This blog post marks the launch of the LexTech Institute at the University of Neuchâtel. Instead of keeping you up to date with the latest news on law and technology or offering a cross-cutting analysis on topics as diverse as artificial intelligence, blockchain, online dispute resolution, or personality in the digital world – which we will do regularly in this blog – this first post is devoted to the presentation of the LexTech Institute, exposing the vision of its founders and giving a brief overview of the objectives pursued by this research center.

One institute, multiple research labs

The LexTech Institute is a research center intended to provide researchers from the University of Neuchâtel and its partners with an environment which fosters the studying and the understanding of the challenges and issues related to the development of digital technologies. The LexTech Institute is organized into three Labs, each targeting a specific area of research. The Cryptoeconomic Systems Lab is devoted to decentralized digital systems using cryptographic protocols and mechanisms for attributing economic benefits (e.g. blockchain) and the interactions between the actors of these systems. The Digital Justice Lab deals with digital justice in the broad sense, namely access to justice for actors in the digital space, on the one hand, and the digitization of justice, on the other. The Digitalized Persons Lab analyzes the rights of individuals affected by the digital space and the evolution of personality in this environment. Researchers from different Labs will work in close collaboration as a result of the transversal nature of those subjects. Other Labs may be added to the three initial Labs in order to expand research to other areas where technological evolution plays a key role.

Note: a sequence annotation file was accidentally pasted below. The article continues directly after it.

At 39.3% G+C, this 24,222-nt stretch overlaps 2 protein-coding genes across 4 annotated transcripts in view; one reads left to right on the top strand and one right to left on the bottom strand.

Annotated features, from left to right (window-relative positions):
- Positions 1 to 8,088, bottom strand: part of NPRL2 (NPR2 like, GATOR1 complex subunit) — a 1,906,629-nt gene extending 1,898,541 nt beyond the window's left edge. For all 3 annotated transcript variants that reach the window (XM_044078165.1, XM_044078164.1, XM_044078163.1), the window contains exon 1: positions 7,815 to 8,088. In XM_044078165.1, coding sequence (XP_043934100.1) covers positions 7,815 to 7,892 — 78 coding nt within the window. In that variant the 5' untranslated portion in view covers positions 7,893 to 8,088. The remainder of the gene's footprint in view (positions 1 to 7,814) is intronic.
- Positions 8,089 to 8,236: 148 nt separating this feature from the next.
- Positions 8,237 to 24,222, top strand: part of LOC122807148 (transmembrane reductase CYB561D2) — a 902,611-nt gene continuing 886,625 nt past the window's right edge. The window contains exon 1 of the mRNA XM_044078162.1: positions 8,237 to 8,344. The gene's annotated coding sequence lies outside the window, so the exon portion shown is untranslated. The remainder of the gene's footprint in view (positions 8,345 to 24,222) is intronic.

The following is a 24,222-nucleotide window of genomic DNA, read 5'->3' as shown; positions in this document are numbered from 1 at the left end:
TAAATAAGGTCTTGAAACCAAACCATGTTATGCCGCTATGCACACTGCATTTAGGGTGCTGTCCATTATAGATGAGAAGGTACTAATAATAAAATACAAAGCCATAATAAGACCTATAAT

Linking law and technology

The objective pursued by the LexTech Institute is to bring together researchers – mainly but not only from legal and IT backgrounds – interested in digital technologies. When dealing with technological innovation, lawyers must be able to understand the essential elements of the technology in order to identify relevant legal issues. This is the reason why the LexTech Institute’s primary mission is to educate lawyers about the particularities of the technological environment and help them acquire the necessary skills to develop legal rules that take technical constraints into account. Providing computer scientists with legal reasoning is also a key mission of the LexTech Institute. It is indeed essential that new technologies are developed within the framework defined by the rules of law, and conversely, to be able to set up a legal framework that takes into account the particularities of the digital world with its dematerialized model that transgresses physical borders. Law and computer science are in constant interaction in the digital field and the need to create synergies between these disciplines is one of the vectors that led to the creation of the LexTech Institute.

An interdisciplinary and international community